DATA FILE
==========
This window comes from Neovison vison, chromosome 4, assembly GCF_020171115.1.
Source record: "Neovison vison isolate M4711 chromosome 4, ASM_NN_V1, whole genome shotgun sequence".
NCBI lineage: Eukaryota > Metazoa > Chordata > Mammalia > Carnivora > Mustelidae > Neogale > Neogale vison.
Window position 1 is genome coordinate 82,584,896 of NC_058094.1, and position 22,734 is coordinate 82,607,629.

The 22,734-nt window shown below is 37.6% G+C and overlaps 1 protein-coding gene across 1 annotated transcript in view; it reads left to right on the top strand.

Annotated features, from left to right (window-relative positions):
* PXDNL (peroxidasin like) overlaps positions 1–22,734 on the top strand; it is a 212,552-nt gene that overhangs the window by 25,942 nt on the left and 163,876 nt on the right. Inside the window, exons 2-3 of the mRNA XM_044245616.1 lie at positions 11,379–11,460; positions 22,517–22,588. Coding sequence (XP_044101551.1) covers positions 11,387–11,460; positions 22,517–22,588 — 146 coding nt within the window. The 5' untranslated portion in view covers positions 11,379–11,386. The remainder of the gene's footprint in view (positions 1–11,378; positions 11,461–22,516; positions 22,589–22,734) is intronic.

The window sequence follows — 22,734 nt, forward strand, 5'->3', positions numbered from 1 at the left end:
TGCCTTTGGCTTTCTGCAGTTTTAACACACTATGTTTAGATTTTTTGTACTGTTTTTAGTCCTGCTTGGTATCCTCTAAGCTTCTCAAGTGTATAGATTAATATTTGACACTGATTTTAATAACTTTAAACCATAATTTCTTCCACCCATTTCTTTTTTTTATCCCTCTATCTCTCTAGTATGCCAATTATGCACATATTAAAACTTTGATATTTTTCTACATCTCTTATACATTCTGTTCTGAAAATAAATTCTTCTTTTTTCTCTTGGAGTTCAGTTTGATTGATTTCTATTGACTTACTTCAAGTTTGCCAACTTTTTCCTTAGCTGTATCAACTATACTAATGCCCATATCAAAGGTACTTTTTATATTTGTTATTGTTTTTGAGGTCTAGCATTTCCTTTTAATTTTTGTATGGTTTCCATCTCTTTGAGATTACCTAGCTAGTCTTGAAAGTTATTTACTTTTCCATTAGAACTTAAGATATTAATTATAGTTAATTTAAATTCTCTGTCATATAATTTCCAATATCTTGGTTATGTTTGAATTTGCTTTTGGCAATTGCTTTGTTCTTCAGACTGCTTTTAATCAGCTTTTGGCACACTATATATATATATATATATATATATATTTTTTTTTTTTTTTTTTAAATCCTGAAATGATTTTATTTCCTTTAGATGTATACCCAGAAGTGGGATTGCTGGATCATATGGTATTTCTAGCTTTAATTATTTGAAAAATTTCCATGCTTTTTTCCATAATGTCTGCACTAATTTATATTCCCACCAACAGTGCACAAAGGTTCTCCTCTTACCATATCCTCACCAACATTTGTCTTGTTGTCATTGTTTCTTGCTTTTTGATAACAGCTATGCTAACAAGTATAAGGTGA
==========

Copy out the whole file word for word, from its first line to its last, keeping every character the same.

This window comes from Neovison vison, chromosome 4, assembly GCF_020171115.1.
Source record: "Neovison vison isolate M4711 chromosome 4, ASM_NN_V1, whole genome shotgun sequence".
NCBI lineage: Eukaryota > Metazoa > Chordata > Mammalia > Carnivora > Mustelidae > Neogale > Neogale vison.
Window position 1 is genome coordinate 82,584,896 of NC_058094.1, and position 22,734 is coordinate 82,607,629.

The 22,734-nt window shown below is 37.6% G+C and overlaps 1 protein-coding gene across 1 annotated transcript in view; it reads left to right on the top strand.

Annotated features, from left to right (window-relative positions):
* PXDNL (peroxidasin like) overlaps positions 1–22,734 on the top strand; it is a 212,552-nt gene that overhangs the window by 25,942 nt on the left and 163,876 nt on the right. Inside the window, exons 2-3 of the mRNA XM_044245616.1 lie at positions 11,379–11,460; positions 22,517–22,588. Coding sequence (XP_044101551.1) covers positions 11,387–11,460; positions 22,517–22,588 — 146 coding nt within the window. The 5' untranslated portion in view covers positions 11,379–11,386. The remainder of the gene's footprint in view (positions 1–11,378; positions 11,461–22,516; positions 22,589–22,734) is intronic.

The window sequence follows — 22,734 nt, forward strand, 5'->3', positions numbered from 1 at the left end:
TGCCTTTGGCTTTCTGCAGTTTTAACACACTATGTTTAGATTTTTTGTACTGTTTTTAGTCCTGCTTGGTATCCTCTAAGCTTCTCAAGTGTATAGATTAATATTTGACACTGATTTTAATAACTTTAAACCATAATTTCTTCCACCCATTTCTTTTTTTTATCCCTCTATCTCTCTAGTATGCCAATTATGCACATATTAAAACTTTGATATTTTTCTACATCTCTTATACATTCTGTTCTGAAAATAAATTCTTCTTTTTTCTCTTGGAGTTCAGTTTGATTGATTTCTATTGACTTACTTCAAGTTTGCCAACTTTTTCCTTAGCTGTATCAACTATACTAATGCCCATATCAAAGGTACTTTTTATATTTGTTATTGTTTTTGAGGTCTAGCATTTCCTTTTAATTTTTGTATGGTTTCCATCTCTTTGAGATTACCTAGCTAGTCTTGAAAGTTATTTACTTTTCCATTAGAACTTAAGATATTAATTATAGTTAATTTAAATTCTCTGTCATATAATTTCCAATATCTTGGTTATGTTTGAATTTGCTTTTGGCAATTGCTTTGTTCTTCAGACTGCTTTTAATCAGCTTTTGGCACACTATATATATATATATATATATATATATTTTTTTTTTTTTTTTTTAAATCCTGAAATGATTTTATTTCCTTTAGATGTATACCCAGAAGTGGGATTGCTGGATCATATGGTATTTCTAGCTTTAATTATTTGAAAAATTTCCATGCTTTTTTCCATAATGTCTGCACTAATTTATATTCCCACCAACAGTGCACAAAGGTTCTCCTCTTACCATATCCTCACCAACATTTGTCTTGTTGTCATTGTTTCTTGCTTTTTGATAACAGCTATGCTAACAAGTATAAGGTGA